Paul Bear Bryant says, when you make a mistake there are only three things you should ever do about it: admit it, learn from it, and don’t repeat it. Studies show that the teacher turnover (or dropout) rate has increased to 20% a year. That means if 100 teachers begin the school year, approximately 20 will decide to quit the profession. What causes this high turnover? I would suggest it is linked to common mistakes and a lack of responsive leadership that prevent the educator from bouncing back. Let’s exam four avoidable teacher mistakes that are manageable with or without strong school leadership.
1. Combat Poor Organizational Practices
Most educators will agree that no one mentioned paperwork being a huge part of teaching, but it is. With paperwork comes deadlines and when you fall behind on one deadline, others begin to pile up and soon you are overwhelmed and drowning in a sea of unmet deadlines. A simple solution to getting organized, buy a planner. A planner will help you document requirements and stay informed of upcoming deadlines. Some districts even have donors who provide planners at the beginning of each school year and if you are tech savvy, you can utilize an electronic planner or your personal cell phone calendar. There are several free organizing apps you can download on your smart phone.
2. Manage Overwork by Finding Balance
Year after year, eager educators come in early mornings and leave late at night. Planning and preparing to change the world one student at a time. Sometimes they lose sight of the great accomplishments their students have made, and they don’t know whose life has been impacted or changed - feelings of being overworked and despair set in. “I have put in all this time, and I can’t see a change in them”, and sometimes, you won’t. A word of advice, journal the bright spots throughout your year. Remember, change also takes place overtime and in some cases, you can only see the fruits of your labor when a student decides to come back and say, “Thank you!” However, the statics show that most educators give up on the profession before that happens. How can you prevent overwork? Find your balance. Have an outlet. Set a start time and end time and stick to it. Don’t be afraid to schedule personal time to do the things you love to do. Take care of yourself and you’ll enjoy what you do so much more. You are worth it!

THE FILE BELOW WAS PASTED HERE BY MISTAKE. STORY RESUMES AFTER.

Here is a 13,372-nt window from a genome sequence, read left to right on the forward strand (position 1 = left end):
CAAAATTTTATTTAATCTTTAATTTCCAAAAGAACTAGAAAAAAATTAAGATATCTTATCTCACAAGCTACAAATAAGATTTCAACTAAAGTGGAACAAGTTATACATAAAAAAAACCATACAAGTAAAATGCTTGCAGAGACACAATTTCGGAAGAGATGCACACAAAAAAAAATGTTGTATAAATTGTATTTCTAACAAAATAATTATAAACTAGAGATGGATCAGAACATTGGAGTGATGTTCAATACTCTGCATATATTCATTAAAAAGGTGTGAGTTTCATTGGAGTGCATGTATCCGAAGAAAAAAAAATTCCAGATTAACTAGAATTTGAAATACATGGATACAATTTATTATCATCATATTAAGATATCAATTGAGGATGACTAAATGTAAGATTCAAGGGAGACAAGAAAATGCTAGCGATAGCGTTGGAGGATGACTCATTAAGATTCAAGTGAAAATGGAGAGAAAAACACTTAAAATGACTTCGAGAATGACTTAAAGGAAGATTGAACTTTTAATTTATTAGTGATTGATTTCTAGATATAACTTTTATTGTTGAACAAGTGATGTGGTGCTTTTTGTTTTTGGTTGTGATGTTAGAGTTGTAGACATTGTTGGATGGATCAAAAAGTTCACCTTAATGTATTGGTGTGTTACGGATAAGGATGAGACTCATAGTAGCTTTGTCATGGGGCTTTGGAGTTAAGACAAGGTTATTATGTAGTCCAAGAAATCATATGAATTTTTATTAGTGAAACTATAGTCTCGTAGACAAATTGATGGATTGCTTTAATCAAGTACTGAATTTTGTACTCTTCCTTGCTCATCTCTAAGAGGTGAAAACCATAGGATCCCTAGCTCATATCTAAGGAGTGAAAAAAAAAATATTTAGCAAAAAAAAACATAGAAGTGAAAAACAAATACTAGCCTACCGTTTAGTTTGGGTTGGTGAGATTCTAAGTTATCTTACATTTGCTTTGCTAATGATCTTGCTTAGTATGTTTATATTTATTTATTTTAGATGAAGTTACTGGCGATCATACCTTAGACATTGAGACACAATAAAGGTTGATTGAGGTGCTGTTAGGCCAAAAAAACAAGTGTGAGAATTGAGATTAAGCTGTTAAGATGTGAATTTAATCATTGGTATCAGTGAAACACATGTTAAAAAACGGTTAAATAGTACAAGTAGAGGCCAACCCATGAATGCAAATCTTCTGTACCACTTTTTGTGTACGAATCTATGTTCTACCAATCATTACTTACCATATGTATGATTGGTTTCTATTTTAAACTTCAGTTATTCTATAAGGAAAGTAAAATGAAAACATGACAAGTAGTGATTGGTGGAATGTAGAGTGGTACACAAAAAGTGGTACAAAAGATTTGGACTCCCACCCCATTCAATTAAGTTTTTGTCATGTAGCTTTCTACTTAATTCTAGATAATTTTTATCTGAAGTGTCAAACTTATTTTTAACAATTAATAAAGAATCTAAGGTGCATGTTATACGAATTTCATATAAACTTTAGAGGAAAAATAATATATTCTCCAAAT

3. Quit Trying to Fly Solo – Seek Collaboration
New educators struggle with learning systems. They are often confused and scared of the reaction of colleagues when they ask questions, so most remain quiet. Healthy professional collaboration is rooted in working with someone, bouncing ideas, receiving and giving feedback all for the development of your craft to improve outcomes for all students. Collaboration can be difficult, but it is necessary. We are often stuck with using Google to figure things out, when some of the best resources are the people who have experienced and survived what we are experiencing. Don’t be afraid to ask questions, to offer solutions, to receive and give feedback. Being an educator is a journey! Take it one awesome day at a time.
4. Teaching the content and not the students
The most common mistake by educators is teaching the content. Don’t get me wrong the content is important, but the students are most important. How can you teach someone you don’t know? How does the student learn? What are your students’ likes and interests? Can you determine when your student is having a bad day? Do you know what brings a smile to their face? Educators must teach the whole child. The only way the whole child can be taught is by building an authentic relationship with them. Relationships drive people to reach their maximum potential. Be deliberate and intentional about teaching the whole child.
These are my thoughts. Let me hear from you! What mistakes have you made and how were you able to keep from repeating them? Let’s stop educator dropout. I can be reached at Alethea@thrivingleaders.co